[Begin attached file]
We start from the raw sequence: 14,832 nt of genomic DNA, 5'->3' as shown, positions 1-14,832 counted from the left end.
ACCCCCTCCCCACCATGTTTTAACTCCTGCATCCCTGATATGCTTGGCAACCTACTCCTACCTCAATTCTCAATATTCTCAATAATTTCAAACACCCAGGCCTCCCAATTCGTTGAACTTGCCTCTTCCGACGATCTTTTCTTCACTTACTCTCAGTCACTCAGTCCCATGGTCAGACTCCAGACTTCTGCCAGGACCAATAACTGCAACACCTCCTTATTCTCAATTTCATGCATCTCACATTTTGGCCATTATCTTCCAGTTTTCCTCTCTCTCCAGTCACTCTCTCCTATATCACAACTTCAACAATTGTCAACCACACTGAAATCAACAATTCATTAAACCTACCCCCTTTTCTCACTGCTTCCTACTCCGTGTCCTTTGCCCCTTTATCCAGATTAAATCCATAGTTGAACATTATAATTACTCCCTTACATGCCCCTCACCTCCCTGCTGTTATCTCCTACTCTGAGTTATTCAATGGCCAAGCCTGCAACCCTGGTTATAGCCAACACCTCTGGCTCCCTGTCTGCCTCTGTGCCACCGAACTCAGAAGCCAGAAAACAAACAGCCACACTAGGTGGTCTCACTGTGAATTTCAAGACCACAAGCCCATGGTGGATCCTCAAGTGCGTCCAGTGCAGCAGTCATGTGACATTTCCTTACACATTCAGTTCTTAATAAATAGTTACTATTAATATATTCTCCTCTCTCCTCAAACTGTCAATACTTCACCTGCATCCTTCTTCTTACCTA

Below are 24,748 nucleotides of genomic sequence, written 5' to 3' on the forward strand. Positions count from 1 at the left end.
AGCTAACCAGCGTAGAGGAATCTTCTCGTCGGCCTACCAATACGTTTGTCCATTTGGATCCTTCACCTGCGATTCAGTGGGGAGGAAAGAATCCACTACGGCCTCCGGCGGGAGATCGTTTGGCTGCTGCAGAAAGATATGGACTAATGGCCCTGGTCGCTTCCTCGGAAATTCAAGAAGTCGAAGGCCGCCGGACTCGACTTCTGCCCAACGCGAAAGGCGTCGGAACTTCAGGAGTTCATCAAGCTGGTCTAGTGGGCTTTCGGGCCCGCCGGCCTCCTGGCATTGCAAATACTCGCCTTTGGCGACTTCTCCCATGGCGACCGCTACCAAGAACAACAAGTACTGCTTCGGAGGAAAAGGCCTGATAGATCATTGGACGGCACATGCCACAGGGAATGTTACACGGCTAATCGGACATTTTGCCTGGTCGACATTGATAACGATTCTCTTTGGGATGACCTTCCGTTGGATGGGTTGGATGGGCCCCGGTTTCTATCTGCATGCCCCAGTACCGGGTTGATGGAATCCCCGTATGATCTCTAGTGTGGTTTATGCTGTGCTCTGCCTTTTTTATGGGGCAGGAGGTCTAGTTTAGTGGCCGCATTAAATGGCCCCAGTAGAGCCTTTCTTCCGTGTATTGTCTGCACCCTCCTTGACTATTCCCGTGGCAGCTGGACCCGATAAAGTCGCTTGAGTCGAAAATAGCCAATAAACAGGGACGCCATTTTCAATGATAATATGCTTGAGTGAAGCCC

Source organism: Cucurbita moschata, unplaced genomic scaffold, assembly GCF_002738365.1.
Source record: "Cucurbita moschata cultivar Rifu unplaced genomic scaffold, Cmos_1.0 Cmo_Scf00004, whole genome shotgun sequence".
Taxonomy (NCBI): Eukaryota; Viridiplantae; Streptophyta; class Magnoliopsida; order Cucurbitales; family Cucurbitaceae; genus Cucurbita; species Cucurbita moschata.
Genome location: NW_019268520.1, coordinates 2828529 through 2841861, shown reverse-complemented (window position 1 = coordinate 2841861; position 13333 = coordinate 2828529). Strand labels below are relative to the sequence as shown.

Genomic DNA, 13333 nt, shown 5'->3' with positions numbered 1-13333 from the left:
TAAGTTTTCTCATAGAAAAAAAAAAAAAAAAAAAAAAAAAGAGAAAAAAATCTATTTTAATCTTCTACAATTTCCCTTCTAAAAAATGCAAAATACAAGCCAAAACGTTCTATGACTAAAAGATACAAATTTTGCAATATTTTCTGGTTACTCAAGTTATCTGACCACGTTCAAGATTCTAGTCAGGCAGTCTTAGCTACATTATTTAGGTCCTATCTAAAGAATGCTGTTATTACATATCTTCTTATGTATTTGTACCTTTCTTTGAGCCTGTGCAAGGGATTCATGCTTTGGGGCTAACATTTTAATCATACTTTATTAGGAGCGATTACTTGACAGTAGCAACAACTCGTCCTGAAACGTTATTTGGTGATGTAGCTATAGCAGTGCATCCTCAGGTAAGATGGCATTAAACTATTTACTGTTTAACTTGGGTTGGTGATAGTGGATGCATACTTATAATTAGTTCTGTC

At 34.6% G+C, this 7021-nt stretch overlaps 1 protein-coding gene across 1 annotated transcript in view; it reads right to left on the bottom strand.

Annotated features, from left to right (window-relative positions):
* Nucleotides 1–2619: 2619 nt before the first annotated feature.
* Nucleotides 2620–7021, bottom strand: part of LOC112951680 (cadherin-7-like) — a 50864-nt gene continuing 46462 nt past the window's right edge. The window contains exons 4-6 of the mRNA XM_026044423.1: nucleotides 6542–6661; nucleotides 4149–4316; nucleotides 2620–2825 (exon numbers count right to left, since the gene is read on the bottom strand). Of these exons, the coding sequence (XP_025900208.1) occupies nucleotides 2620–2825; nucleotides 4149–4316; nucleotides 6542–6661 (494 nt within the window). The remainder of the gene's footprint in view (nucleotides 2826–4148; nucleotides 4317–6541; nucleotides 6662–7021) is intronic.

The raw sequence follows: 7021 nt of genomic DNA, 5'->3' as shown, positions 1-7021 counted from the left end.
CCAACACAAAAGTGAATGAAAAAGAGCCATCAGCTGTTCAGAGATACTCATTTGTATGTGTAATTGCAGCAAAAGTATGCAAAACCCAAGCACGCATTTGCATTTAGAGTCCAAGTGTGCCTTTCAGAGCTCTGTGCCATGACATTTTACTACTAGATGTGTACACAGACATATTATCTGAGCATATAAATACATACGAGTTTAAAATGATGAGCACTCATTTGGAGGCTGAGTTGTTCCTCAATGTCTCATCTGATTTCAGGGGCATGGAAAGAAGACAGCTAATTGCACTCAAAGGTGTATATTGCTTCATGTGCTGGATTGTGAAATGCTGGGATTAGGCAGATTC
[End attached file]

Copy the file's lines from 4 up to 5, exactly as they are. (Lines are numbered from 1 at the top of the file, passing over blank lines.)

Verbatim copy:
AGCTAACCAGCGTAGAGGAATCTTCTCGTCGGCCTACCAATACGTTTGTCCATTTGGATCCTTCACCTGCGATTCAGTGGGGAGGAAAGAATCCACTACGGCCTCCGGCGGGAGATCGTTTGGCTGCTGCAGAAAGATATGGACTAATGGCCCTGGTCGCTTCCTCGGAAATTCAAGAAGTCGAAGGCCGCCGGACTCGACTTCTGCCCAACGCGAAAGGCGTCGGAACTTCAGGAGTTCATCAAGCTGGTCTAGTGGGCTTTCGGGCCCGCCGGCCTCCTGGCATTGCAAATACTCGCCTTTGGCGACTTCTCCCATGGCGACCGCTACCAAGAACAACAAGTACTGCTTCGGAGGAAAAGGCCTGATAGATCATTGGACGGCACATGCCACAGGGAATGTTACACGGCTAATCGGACATTTTGCCTGGTCGACATTGATAACGATTCTCTTTGGGATGACCTTCCGTTGGATGGGTTGGATGGGCCCCGGTTTCTATCTGCATGCCCCAGTACCGGGTTGATGGAATCCCCGTATGATCTCTAGTGTGGTTTATGCTGTGCTCTGCCTTTTTTATGGGGCAGGAGGTCTAGTTTAGTGGCCGCATTAAATGGCCCCAGTAGAGCCTTTCTTCCGTGTATTGTCTGCACCCTCCTTGACTATTCCCGTGGCAGCTGGACCCGATAAAGTCGCTTGAGTCGAAAATAGCCAATAAACAGGGACGCCATTTTCAATGATAATATGCTTGAGTGAAGCCC

Source organism: Cucurbita moschata, unplaced genomic scaffold, assembly GCF_002738365.1.